According to what Cramer once said, the key to Wonder Woman’s success was four-fold, starting with the Ugly-Duckling-into-a-Swan transformation. “There really was the sense that this plain, ordinary woman Diana Prince could turn into someone special like Wonder Woman. This aspect, which gave hope to many who were without hope, was really at the heart of the show’s appeal.”

Next, there was the non-lethal content. “Virtually no one was ever really killed on the show,” Cramer clarified. “People would get tossed and even shot at, but no one would ever die. They would always bounce right back.”

Another component was the mythical Wonder-Land aspect. “Wonder Woman’s heritage, her coming from another place [Paradise Island] was equal to the Superman mythical, extraterrestrial origins. That concept has always appealed to people.”

Finally, and most importantly, there was the Women’s Liberation element. “We have to remember that the series appeared just as women in our country were really beginning to voice their emancipation. In many ways, Wonder Woman was a sign of the times.”

Meanwhile, Waggoner, the handsome romantic-comedy veteran of The Carol Burnett Show was spot-on perfect as WWII flying ace Steve Trevor and his secret agent son. Writer Stanley Ralph Ross, an acquaintance of Waggoner’s, who penned the second Wonder Woman pilot, did so, with Waggoner in mind as Trevor. “He called me and told me so,” recalled Waggoner of Ross. “He said, ‘This is the perfect Lyle Waggoner part.’”

“Lyle was always so chipper on the set,” said Carter. “I think because his business got off to a good start.”

Waggoner, while filming Wonder Woman, began Star Waggons Inc. — a manufacturer and supplier of studio location trailers that are still the top choice of most Hollywood production companies. “He was also just a really content and happy guy. All that joy and excitement bubbled over into his performance.”

“He was ideal,” said Cramer. “With his good looks, leading-man ability, years of experience, and comic polish from the Burnett Show, there was no one better to fit the role. In fact, all those cast around Lynda were essentially comedic actors. We had Richard Eastham [as General Blankenship] and Beatrice Colen [Corporal Etta Candy], and they were each tremendous at playing camp, and adept at comedy.”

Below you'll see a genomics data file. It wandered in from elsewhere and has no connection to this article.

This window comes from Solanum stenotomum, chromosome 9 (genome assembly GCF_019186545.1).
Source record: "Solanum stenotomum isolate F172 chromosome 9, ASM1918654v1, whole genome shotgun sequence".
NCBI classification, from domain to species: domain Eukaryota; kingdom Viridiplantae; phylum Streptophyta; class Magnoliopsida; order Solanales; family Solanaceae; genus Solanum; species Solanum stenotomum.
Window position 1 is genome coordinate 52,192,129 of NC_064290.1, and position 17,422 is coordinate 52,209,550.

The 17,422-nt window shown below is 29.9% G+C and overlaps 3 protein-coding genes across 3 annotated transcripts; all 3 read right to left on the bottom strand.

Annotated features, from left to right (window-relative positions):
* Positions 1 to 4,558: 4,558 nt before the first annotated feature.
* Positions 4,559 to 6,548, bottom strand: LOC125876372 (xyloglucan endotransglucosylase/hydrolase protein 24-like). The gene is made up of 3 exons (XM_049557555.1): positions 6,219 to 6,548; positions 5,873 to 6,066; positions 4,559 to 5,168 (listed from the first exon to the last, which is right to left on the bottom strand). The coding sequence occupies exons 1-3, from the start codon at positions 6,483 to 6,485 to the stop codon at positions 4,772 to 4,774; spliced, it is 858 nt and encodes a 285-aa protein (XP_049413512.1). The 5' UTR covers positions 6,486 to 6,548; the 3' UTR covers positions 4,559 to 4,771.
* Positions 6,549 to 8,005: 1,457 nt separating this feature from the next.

Despite the Stanley Ralph Ross connection, Waggoner had to audition for the role of Steve Trevor. “And I almost didn’t get it,” he mused. I knew it was a cartoon, and that it was a put-on, but you had to play it with a straight face. You had to say silly lines seriously, and hopefully make the viewers, at home, smile.”

Waggoner’s tongue-in-cheek performance fit perfectly the “war-corn” premise of the 1940s Wonder Woman — and he was “quite fond” of those early shows. But the second season saw the war’s end, which did not please Waggoner. “They should have kept it the way it was,” he said. “The entire laugh-at-yourself-view of the show was gone when we moved into the 1970s. There were not many shows at the time that took jibes at themselves as we did. It was unique, and I was sorry to see all that altered.”

One alteration Waggoner couldn’t get used to was the change in the Prince disguise. Gone was the uniform that Yeoman Prince had worn during WWII, along with her military cap and hair tightly done up in a bun. After a few episodes in the present, Diana Prince now looked more glamorous, sporting only glasses as a ruse, and soon she was not wearing even those; her raven tresses were likewise only swept back in a ponytail.

“I always felt silly playing Steve in those moments,” Waggoner acknowledged. “To look straight at Diana and not be able to say that I recognized Wonder Woman, now that took a bit of acting. I just think the show would have stayed on a lot longer if they had left her fighting Nazis. It was so much more fun.”

Carter entered the hero biz through Alan Shane, head of casting for Warner Bros. Shane introduced Carter to Stanley S. Cramer, who was responsible for her getting the part. “She was so far ahead of any other actress up for the role,” insisted Cramer.

Unfortunately, ABC did not agree, preferring someone with more experience. “There were those at ABC,” Cramer said, “….who felt that Lynda could not have carried a show of her own, because she had not previously appeared in a series. But the minute she stepped into that wild costume, I knew — and we all knew — that we had found our Wonder Woman.”

That included co-star Waggoner, who had screen-tested with all the actresses auditioning for the amazing Amazon. “Lynda, in my opinion, looked the part. And I don’t know how much weight that carried, but that was my suggestion.”